Is this true? Can you get Superman’s x-ray vision simply by eating enough carrots to make you feel like a character from Watership Down? Although not directly correlated to improved vision chart success, the overall answer is that you should listen to your Mother. The right foods do help protect the health of your eyes.
Unlike foods that can instantly give you more energy or help build muscle tone and the like, foods that benefit your eyes serve a protective function, keeping them healthier and helping them ward off vision problems. Nutrients such as omega-3 fatty acids; lutein; zinc; and vitamins A, C, and E have all been shown to be beneficial for your eyes. Where can you get these nutrients? […]

Variations in How Our Eyes Perceive Color – The Dress That Nearly Broke the Internet

If you didn’t see the photo of the infamous dress, you probably heard about it. No, not the latest Kim Kardashian waste of time, but a simple dress worn to a February wedding in Scotland. It was a dress with bands of two colors.
The issue isn’t the dress itself; it’s how people perceive the colors of the dress. And across the Internet there is night and day disagreement between the two camps. Some people see the dress as bands of gold and white. Others see it as blue and black.
How is this possible? How can different people see the same object, in this case a color-banded dress, as different colors? The answer comes in the way humans have evolved to see color in a sunlit world.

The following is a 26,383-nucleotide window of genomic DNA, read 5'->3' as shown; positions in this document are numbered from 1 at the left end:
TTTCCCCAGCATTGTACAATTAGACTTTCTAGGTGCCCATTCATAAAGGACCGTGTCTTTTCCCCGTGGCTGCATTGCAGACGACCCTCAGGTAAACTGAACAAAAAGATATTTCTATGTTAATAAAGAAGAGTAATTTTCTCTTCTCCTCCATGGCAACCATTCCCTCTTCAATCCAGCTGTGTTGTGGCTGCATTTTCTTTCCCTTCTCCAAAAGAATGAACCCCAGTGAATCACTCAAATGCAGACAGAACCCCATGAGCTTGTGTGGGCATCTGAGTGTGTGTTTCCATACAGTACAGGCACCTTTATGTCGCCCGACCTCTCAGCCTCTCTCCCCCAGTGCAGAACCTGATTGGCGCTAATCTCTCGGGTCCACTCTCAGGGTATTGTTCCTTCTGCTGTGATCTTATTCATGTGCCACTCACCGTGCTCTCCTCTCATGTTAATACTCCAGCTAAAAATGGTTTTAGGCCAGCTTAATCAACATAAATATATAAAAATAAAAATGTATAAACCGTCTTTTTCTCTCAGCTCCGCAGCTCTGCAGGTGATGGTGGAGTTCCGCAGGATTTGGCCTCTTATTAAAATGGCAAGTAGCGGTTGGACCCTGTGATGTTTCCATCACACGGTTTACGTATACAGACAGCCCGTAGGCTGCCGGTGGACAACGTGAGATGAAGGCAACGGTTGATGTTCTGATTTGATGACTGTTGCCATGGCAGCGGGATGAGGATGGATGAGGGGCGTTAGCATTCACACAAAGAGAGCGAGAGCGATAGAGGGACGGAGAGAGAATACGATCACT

This is how we see things. Light enters the eye through the […]

Why Babies Are Born With Blue Eyes

Many babies appear to have blue eyes when are born, but be aware that their color will probably change.

Melanin, which is the brown pigment that provides color to our skin and eyes, has not been fully deposited in our eyes as a newborn baby.  As a baby’s eyes are exposed to light, the melanin production is started in the iris.  The iris is the colored part of the eyes that regulates how much light enters our pupils.

When the iris contains a lot melanin, eyes appear brown.  Less melanin gives us green, gray, or light brown eyes.  If very small amounts of melanin is deposited then we have blue eyes.  People diagnosed with albinism have no melanin deposited and their  eyes have a pink hue.

The production of melanin increases mostly during the first year of life.  At 6 months of […]

Night Vision Problems

Many people have night vision problems. There are many causes of a decrease in night vision.  Some are treatable and some are not.

The most common cause of a decrease in night vision is the formation of a cataract.  Cataracts are a clouding of the lens in the eye which can cause blurry vision or halos and glare around lights. Patients may find it difficult to drive at  night with these symptoms.  Having cataract surgery would greatly improve a patients night vision.

Diabetic retinopathy in its early stages is another cause of night vision problems. There is a gradual damage to blood vessels in the retina by diabetes and the focus of images on the retina is affected.  There is also a longer adjustment time in ones vision when going inside from outside when there are diabetic changes.  Seeing an eye […]